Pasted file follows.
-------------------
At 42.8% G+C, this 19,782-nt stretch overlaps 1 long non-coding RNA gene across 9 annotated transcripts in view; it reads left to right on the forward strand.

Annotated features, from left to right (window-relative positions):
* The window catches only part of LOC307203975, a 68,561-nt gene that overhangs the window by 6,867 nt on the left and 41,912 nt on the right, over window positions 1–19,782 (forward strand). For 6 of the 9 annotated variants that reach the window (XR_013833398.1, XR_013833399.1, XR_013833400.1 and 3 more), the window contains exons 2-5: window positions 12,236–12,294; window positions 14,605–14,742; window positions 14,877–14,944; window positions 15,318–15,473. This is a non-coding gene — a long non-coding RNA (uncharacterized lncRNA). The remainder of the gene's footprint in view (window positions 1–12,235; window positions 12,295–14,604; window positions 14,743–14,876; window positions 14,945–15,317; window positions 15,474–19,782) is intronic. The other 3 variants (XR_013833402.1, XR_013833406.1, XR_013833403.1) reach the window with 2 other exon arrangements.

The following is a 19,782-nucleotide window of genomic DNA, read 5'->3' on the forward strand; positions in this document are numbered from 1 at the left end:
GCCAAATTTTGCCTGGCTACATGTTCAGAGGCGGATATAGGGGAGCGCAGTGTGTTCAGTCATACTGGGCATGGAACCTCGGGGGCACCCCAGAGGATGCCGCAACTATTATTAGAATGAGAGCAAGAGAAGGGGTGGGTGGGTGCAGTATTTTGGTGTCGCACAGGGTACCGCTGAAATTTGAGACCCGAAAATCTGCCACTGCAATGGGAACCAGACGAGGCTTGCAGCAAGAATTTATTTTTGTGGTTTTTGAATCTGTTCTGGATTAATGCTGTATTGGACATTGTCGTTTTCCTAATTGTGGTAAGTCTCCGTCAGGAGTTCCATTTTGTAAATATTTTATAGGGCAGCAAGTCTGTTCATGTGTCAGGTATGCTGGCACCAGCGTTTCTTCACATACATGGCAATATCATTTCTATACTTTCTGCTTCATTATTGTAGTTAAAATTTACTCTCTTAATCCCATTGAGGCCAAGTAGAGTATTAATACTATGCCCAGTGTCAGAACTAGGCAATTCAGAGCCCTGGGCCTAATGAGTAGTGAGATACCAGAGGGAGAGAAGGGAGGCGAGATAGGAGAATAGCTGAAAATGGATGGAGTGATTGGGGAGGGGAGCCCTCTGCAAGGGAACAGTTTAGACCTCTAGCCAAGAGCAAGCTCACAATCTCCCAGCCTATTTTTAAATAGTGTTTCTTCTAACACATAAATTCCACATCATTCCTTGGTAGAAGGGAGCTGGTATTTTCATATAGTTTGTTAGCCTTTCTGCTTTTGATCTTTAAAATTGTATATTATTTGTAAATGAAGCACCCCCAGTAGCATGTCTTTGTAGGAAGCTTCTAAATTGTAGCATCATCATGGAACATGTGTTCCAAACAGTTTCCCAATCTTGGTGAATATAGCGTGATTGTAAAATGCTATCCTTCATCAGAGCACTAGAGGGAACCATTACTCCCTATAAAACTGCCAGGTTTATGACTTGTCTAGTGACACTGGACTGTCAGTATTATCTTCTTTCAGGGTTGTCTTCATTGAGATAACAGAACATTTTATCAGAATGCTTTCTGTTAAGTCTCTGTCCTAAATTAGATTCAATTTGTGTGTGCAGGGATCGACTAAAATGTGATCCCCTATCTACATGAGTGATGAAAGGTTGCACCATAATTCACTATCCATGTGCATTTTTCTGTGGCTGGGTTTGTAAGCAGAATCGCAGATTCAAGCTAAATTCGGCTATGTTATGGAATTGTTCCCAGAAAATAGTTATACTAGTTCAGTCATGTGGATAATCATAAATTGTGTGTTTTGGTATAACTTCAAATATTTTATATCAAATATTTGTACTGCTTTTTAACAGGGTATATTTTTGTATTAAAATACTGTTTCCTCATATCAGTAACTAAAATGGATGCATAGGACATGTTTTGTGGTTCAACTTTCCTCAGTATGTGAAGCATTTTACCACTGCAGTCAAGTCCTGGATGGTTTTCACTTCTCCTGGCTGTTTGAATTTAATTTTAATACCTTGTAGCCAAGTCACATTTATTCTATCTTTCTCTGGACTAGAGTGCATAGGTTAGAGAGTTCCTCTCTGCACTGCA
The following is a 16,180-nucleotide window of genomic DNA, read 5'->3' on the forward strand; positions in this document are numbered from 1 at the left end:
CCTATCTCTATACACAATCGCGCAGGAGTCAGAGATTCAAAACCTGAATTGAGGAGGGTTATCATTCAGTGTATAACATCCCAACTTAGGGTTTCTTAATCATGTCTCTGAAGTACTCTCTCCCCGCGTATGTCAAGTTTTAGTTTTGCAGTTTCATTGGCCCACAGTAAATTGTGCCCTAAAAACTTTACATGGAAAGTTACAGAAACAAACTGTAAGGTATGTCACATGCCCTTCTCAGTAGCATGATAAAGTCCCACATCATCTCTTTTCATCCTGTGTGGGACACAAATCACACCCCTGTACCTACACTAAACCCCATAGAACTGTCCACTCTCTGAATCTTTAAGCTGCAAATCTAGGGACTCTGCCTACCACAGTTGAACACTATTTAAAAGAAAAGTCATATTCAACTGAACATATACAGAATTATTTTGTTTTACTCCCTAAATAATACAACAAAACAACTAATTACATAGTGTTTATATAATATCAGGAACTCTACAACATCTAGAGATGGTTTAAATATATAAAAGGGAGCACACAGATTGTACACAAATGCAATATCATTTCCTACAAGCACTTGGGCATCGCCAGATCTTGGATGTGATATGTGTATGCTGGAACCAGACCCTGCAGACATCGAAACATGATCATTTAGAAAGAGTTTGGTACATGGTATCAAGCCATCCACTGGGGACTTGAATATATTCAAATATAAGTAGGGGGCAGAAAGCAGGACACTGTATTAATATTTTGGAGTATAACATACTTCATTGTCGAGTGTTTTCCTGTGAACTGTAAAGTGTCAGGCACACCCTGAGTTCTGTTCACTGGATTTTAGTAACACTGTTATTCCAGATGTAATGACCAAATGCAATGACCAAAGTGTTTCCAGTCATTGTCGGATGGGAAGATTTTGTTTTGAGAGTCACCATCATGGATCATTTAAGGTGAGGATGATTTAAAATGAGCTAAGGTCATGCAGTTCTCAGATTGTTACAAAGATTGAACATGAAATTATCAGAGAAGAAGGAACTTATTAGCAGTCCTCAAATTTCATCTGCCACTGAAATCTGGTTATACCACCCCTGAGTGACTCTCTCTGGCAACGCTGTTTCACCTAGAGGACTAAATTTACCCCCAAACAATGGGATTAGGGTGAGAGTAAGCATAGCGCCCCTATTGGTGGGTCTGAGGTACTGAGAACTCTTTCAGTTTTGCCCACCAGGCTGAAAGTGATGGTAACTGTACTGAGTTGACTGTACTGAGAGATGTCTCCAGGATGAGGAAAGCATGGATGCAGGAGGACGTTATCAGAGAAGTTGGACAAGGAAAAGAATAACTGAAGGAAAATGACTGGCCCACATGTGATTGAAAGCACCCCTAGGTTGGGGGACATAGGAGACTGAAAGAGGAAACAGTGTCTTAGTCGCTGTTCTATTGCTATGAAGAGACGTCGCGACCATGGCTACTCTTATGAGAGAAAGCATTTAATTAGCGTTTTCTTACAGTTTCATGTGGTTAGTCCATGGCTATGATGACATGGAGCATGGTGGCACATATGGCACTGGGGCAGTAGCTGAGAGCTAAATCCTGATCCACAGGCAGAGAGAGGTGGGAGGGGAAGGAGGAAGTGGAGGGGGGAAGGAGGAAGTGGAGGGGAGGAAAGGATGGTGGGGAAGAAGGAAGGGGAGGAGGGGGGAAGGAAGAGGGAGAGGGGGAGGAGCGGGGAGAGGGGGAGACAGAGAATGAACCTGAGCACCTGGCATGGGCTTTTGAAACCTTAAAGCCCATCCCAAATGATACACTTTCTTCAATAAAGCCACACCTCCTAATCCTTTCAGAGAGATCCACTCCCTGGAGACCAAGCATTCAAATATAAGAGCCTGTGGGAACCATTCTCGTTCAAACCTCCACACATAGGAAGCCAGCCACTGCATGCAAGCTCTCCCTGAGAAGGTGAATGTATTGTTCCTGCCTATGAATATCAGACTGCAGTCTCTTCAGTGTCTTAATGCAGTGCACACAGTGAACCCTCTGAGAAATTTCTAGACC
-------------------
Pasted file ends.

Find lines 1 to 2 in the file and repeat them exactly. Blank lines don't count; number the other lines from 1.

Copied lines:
At 42.8% G+C, this 19,782-nt stretch overlaps 1 long non-coding RNA gene across 9 annotated transcripts in view; it reads left to right on the forward strand.

Annotated features, from left to right (window-relative positions):